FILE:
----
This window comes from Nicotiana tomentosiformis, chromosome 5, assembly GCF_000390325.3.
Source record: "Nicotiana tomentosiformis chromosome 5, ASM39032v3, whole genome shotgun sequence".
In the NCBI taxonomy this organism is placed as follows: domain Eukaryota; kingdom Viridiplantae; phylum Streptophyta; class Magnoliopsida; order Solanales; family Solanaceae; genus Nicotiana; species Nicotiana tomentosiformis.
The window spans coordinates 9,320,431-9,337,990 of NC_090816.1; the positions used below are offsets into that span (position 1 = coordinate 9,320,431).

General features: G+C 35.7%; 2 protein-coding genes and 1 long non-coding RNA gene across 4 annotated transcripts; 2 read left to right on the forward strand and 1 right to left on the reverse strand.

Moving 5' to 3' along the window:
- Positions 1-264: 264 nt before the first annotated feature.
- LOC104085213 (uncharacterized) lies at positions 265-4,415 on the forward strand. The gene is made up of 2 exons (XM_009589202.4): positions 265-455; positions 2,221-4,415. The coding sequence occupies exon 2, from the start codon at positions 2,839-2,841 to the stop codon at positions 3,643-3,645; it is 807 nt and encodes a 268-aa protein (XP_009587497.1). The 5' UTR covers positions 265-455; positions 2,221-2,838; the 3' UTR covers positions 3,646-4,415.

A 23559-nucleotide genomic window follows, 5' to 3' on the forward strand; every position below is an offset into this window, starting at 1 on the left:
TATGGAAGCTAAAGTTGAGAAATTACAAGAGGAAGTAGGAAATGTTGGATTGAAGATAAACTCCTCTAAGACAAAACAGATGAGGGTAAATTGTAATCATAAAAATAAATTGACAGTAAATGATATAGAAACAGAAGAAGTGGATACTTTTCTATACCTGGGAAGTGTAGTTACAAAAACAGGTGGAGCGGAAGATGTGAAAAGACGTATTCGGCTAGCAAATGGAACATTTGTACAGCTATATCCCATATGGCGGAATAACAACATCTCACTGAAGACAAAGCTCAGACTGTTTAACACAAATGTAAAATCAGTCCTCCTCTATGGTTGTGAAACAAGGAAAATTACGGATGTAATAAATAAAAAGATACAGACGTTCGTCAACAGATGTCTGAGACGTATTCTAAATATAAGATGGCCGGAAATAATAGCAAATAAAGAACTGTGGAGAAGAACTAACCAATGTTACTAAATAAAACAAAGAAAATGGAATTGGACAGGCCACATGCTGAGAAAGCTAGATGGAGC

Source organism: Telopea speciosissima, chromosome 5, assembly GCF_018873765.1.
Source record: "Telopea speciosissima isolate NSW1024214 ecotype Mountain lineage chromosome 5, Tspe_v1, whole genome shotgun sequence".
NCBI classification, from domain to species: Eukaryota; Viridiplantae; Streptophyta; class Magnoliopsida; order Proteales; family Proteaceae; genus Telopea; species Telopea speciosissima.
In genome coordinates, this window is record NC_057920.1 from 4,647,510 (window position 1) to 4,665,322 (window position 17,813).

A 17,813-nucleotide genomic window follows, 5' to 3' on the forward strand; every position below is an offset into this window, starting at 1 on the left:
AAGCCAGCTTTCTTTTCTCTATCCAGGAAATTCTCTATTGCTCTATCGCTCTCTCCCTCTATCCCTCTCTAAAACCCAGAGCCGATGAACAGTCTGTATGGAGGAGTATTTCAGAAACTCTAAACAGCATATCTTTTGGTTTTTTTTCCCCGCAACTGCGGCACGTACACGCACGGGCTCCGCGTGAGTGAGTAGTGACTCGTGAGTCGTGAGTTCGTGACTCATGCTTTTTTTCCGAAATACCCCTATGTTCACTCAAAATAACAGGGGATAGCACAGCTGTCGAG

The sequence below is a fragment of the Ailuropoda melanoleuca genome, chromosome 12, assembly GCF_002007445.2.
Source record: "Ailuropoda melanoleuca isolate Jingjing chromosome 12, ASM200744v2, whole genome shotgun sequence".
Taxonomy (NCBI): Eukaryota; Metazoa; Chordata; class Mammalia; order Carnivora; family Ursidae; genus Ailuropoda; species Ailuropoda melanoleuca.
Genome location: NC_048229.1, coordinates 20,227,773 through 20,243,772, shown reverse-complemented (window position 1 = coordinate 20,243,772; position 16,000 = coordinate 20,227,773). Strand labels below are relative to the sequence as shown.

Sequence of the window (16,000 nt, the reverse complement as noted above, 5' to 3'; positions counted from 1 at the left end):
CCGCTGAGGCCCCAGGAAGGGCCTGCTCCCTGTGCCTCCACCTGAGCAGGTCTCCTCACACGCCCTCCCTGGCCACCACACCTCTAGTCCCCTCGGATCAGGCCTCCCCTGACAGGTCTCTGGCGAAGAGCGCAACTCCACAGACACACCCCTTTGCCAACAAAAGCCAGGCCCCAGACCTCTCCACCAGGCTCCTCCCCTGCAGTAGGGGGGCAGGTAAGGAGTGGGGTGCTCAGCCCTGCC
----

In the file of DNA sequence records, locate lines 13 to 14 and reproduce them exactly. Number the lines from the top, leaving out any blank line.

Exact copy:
NCBI classification, from domain to species: Eukaryota; Viridiplantae; Streptophyta; class Magnoliopsida; order Proteales; family Proteaceae; genus Telopea; species Telopea speciosissima.
In genome coordinates, this window is record NC_057920.1 from 4,647,510 (window position 1) to 4,665,322 (window position 17,813).